England were next on the scoreboard though, attacking out wide and inviting Vunipola to shrug off a couple of tackles and storm over for an unconverted try.

With a number of replacements on, a terrific block and catch by Daniel Qualter gave Ireland field position and McKinney, after a miss just moments earlier, drilled over his kick for a 23-19 scoreline.

The pressure was on England again when Owen Farrell was penalised for a dangerous tackle and McKinney, who played in last year’s tournament in Argentina, split the posts from far out.

Having won back possession, Ireland continued to threaten from deep and great footwork from Gilroy, allied to lovely hands from replacement JJ Hanrahan, sent the Ulster flyer dashing over the halfway line.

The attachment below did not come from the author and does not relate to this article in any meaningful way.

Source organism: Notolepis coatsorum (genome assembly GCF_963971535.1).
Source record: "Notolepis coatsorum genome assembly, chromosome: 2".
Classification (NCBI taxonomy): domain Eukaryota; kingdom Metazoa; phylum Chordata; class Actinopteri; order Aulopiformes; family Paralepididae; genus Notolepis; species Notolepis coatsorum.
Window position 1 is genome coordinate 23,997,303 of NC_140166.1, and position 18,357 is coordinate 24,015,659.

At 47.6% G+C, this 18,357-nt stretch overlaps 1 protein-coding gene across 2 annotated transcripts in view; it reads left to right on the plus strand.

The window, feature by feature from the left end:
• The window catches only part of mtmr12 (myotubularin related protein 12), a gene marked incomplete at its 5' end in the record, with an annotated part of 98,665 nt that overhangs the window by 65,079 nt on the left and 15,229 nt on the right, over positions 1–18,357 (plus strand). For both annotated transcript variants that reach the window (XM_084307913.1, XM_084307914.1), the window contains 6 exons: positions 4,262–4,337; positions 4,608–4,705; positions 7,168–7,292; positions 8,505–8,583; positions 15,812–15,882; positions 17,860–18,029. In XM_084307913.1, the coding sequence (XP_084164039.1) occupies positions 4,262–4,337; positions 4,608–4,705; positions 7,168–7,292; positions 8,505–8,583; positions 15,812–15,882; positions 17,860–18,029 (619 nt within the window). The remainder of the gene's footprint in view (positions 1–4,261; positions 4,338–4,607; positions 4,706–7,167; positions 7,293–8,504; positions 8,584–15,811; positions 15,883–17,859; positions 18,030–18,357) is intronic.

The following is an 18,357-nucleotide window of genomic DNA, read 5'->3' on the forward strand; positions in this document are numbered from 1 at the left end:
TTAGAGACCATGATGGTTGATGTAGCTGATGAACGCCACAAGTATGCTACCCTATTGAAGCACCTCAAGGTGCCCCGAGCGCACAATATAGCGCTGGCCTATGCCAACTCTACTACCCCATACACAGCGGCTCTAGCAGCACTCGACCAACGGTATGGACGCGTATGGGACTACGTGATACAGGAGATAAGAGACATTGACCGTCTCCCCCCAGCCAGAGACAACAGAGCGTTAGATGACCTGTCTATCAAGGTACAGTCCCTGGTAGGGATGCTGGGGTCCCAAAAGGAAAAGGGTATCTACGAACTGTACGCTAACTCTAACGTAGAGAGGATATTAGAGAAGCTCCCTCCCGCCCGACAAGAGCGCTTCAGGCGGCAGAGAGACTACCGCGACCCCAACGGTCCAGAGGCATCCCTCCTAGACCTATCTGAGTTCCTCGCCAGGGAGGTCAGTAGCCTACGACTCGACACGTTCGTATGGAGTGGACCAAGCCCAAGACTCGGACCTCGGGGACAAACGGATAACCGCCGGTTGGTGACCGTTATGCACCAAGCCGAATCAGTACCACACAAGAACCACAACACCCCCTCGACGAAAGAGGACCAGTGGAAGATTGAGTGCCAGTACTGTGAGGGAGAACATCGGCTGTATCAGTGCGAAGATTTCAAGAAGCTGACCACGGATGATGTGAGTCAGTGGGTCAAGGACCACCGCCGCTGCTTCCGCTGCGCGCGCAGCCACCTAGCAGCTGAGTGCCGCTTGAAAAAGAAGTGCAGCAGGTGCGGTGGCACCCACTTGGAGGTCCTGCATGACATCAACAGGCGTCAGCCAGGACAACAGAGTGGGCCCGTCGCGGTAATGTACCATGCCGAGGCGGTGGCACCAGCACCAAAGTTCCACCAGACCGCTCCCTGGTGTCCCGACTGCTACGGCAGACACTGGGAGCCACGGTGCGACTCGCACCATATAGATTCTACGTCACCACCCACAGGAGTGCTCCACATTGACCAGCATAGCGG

The full-back was hauled down inside the English 22 and with England forced to infringe in the next phase, McKinney’s close range penalty edged Ireland ahead for the first time at 25-23.

Ireland’s discipline had been excellent for much of the second half, but they handed a kickable penalty to England shortly afterwards when Marmion was singled out for a ruck offence.

Ford stuck his kick between the posts to wrestle back some control for England and Ireland’s hopes were further hit when Buckley lost his temper at a ruck and was sent to the sin-bin.

The door was still open after Ford drew the resulting penalty wide of the posts, but Yarde dived over from a ruck to seal Ireland’s fate and snatch the bonus point away from them at 33-25.

Referee: Jaco Peyper (South Africa)